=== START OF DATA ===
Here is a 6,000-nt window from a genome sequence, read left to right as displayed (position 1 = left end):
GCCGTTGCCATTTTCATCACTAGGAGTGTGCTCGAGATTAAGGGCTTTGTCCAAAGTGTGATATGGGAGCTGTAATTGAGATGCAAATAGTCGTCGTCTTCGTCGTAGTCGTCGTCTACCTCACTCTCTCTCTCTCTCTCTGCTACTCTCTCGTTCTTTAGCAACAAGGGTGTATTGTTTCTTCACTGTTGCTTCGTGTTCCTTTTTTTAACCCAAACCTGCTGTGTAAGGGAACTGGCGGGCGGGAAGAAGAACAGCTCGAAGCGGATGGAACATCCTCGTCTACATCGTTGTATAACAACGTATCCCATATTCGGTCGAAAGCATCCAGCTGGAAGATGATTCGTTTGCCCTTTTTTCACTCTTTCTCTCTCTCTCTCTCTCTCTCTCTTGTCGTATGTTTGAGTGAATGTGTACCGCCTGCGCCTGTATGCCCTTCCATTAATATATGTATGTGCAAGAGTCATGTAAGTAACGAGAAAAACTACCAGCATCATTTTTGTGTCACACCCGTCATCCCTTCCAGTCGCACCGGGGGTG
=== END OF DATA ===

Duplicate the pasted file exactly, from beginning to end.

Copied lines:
Here is a 6,000-nt window from a genome sequence, read left to right as displayed (position 1 = left end):
GCCGTTGCCATTTTCATCACTAGGAGTGTGCTCGAGATTAAGGGCTTTGTCCAAAGTGTGATATGGGAGCTGTAATTGAGATGCAAATAGTCGTCGTCTTCGTCGTAGTCGTCGTCTACCTCACTCTCTCTCTCTCTCTCTGCTACTCTCTCGTTCTTTAGCAACAAGGGTGTATTGTTTCTTCACTGTTGCTTCGTGTTCCTTTTTTTAACCCAAACCTGCTGTGTAAGGGAACTGGCGGGCGGGAAGAAGAACAGCTCGAAGCGGATGGAACATCCTCGTCTACATCGTTGTATAACAACGTATCCCATATTCGGTCGAAAGCATCCAGCTGGAAGATGATTCGTTTGCCCTTTTTTCACTCTTTCTCTCTCTCTCTCTCTCTCTCTCTTGTCGTATGTTTGAGTGAATGTGTACCGCCTGCGCCTGTATGCCCTTCCATTAATATATGTATGTGCAAGAGTCATGTAAGTAACGAGAAAAACTACCAGCATCATTTTTGTGTCACACCCGTCATCCCTTCCAGTCGCACCGGGGGTG